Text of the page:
What happens when the phony war is over?
It still feels to me that we are in the coronavirus phony war. Please do get me wrong: every death has been a tragedy and every job lost and business closed a smaller one, but painful nonetheless.
With luck, the death toll may now decline. That should be a cause for celebration when we can be sure it has happened. But I fear that the toll of job losses and business failures is going to last for a long time to come.
I know what that stress looks like: much of my own business model, which has primarily been based on securing research grants, is now obsolete. Grants are going to be like hen’s teeth right now. Along with millions of others, I am now wondering about what’s next. But precisely because the crisis has yet hit as hard as it might, I suspect that many are putting off the difficult task of facing a future that will be very different from the one that they imagined.
To get competitive advantage, this is precisely the time to do the hard thinking.
As a starting point, it’s extraordinary that the coronavirus has created the crisis that it has. Our fear of death is very high: the price we will have paid for avoiding it will, however, be enormous. That equation has to be put in context. The government’s doing very well right now: quite frankly, I could never have imagined people coming out to clap government employees. And the government can continue to do well because it can get all the money it needs to fund its response to the crisis. That’s because, unlike the rest of us, it has its own bank that can lend it money without demanding repayment, ever, if need be.
What’s more that bank (the Bank of England) does not even need to charge it interest. So, before we panic the point that I am making is that the state is going to see us through this, somehow or other.
I am not suggesting that prospects for the private sector are great. Sure some sectors are doing weel – it’s a great time to be in the protective equipment industry. But maybe not aviation or hospitality.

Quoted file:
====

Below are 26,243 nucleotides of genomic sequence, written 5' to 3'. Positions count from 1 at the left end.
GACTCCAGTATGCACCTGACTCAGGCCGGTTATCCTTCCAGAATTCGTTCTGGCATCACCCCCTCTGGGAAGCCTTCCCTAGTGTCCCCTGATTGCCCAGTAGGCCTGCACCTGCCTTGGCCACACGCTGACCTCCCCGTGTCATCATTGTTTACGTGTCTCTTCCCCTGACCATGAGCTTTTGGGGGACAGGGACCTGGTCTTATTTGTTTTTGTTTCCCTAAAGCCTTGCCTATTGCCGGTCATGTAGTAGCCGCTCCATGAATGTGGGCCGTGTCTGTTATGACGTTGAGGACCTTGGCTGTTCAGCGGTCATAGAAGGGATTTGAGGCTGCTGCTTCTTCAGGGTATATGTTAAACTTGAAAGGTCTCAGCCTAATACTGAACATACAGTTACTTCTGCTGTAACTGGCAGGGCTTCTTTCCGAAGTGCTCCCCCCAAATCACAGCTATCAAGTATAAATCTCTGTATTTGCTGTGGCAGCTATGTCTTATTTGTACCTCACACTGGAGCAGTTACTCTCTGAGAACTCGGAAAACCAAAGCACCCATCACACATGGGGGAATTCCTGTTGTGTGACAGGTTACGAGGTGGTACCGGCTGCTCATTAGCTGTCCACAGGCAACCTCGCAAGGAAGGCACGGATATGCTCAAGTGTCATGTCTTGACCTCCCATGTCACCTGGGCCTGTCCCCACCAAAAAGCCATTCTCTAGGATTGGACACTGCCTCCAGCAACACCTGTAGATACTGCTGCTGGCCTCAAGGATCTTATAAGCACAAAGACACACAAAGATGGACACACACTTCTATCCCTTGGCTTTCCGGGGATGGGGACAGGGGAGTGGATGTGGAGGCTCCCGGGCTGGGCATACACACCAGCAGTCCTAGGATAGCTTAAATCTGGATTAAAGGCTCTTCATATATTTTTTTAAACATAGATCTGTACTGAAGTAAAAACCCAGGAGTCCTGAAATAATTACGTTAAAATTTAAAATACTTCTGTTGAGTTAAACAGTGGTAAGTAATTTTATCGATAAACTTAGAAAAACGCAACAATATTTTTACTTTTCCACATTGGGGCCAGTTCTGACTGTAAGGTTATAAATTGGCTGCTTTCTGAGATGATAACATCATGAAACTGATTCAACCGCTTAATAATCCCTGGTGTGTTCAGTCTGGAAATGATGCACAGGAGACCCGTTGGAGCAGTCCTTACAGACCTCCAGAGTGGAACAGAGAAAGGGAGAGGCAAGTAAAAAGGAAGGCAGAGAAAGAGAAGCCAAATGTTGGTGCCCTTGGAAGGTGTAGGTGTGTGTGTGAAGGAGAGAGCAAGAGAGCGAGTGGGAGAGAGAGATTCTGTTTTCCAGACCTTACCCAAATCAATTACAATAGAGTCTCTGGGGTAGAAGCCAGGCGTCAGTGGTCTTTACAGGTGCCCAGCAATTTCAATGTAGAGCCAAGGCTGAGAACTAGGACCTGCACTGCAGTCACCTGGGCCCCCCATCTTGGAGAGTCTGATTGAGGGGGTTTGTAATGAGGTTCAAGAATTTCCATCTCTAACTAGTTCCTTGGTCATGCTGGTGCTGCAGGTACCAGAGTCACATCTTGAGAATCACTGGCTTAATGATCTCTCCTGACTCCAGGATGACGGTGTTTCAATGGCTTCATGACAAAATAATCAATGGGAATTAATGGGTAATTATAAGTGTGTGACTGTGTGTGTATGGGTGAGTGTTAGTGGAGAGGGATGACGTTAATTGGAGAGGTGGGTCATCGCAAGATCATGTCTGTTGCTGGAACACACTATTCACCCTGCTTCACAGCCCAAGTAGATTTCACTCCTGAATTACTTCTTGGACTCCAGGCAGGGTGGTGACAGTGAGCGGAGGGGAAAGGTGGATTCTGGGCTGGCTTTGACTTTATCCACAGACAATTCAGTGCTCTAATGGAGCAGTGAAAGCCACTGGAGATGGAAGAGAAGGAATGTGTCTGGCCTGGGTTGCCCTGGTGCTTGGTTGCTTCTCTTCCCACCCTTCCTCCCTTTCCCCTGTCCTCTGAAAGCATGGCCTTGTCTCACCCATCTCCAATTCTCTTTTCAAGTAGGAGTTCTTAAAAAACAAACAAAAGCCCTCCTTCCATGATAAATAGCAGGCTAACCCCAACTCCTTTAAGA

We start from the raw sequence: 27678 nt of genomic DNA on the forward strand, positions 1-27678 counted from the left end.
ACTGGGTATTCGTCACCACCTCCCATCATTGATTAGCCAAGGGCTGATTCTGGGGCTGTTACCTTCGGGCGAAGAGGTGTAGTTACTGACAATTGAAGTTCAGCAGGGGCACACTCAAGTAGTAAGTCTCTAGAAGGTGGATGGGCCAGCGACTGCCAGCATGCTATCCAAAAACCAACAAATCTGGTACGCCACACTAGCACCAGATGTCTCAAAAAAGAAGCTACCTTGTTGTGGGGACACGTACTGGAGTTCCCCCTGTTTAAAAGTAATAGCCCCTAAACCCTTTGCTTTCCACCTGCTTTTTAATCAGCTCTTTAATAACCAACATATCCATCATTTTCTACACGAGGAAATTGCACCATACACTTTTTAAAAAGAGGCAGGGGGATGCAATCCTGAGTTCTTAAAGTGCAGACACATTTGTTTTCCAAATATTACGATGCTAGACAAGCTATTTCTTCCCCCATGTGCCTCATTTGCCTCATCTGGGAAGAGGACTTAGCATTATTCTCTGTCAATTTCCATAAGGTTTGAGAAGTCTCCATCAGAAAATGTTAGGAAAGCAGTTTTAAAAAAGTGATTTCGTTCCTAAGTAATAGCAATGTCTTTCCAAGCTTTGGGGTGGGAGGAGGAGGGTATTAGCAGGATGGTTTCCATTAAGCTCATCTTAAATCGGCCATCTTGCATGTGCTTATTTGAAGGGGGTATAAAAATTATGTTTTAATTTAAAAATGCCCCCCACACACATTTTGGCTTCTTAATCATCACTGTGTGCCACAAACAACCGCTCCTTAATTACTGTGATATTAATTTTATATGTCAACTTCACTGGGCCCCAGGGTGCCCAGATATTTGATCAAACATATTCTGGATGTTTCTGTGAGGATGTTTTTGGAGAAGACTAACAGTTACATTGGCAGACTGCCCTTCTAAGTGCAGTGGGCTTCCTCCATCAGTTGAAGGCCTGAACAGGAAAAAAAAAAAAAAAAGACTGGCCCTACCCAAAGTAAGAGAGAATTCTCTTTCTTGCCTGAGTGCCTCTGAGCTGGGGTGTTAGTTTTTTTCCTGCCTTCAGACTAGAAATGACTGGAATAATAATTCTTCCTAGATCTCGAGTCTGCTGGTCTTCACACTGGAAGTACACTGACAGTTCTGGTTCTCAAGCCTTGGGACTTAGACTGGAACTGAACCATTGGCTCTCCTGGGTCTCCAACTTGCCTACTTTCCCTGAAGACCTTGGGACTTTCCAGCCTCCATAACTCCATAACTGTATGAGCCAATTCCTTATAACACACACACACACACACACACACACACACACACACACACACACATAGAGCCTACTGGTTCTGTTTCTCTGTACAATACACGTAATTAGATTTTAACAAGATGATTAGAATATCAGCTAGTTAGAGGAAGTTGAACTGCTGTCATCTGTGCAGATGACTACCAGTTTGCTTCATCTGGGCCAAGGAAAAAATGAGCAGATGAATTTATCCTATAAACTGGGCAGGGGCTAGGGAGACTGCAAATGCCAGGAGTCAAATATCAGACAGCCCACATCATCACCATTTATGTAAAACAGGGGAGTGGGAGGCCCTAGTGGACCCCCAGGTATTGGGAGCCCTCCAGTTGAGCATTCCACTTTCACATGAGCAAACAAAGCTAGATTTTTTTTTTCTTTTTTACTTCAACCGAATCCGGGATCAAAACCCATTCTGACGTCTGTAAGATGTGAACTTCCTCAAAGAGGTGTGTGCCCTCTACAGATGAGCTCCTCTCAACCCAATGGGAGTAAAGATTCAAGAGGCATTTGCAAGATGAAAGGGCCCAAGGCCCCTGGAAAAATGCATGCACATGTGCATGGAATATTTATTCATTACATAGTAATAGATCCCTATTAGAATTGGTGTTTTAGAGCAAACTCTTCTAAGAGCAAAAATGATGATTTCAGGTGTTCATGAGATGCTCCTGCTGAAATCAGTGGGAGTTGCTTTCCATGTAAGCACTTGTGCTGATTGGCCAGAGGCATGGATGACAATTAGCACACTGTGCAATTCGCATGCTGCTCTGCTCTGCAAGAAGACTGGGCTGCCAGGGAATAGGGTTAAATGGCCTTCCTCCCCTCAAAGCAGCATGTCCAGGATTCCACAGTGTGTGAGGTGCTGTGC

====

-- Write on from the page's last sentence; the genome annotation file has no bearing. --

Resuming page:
What really matters in any business is understanding what your business supplies. Back around 1990, I was heading a new, young and ambitious accountancy practice. We were having a bit of a recession back then. Nothing like now, but some things, like interest rates, were pretty ugly. And we grew by working out what we really did.
We worked out that we really did was not sell accounting and tax services, even if 80% or more of the fees sent suggested that was what we’d done. What we actually sold was reassurance that everything was under control. If we could offer that reassurance the client would pay. In fact, they’d pay over the odds.
But that required us to always understand the client’s concern; always answer the question they’d really asked - which sometimes took some working out - in terms they’d understand and to never cause them anxiety by delay. So service had to be prompt or we’d increase their stress and the fee could be lost.
And this matters right now. We can all say what we are, like being an accountant. But people take that claim for granted: they’ll assume that we can do whatever it is that we put as the label on our tin. But they’ll only buy if what we supply meets their need. Like supplying reassurance in the case of an accountant. Or, if you’re a restaurateur for example, a feel good night out. Or stopping the water from flowing and causing damage in the case of a plumber and so on.
Right now I’m facing that challenge again. At this stage in my career what can I supply that is not what I am known for, but is what people want? That’s the ultimate survival question. When times are going to be tough people want value for money. Our job is to work out what that means and how we can deliver it.
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Richard Murphy is a practising chartered accountant and director of the Corporate Accountability Network. After twenty years in industry and commerce, he co-founded the Tax Justice Network and Fair Tax Mark before moving into academia as a professor of political economy. He co-authored the original Green New Deal in 2008 and is still engaged on...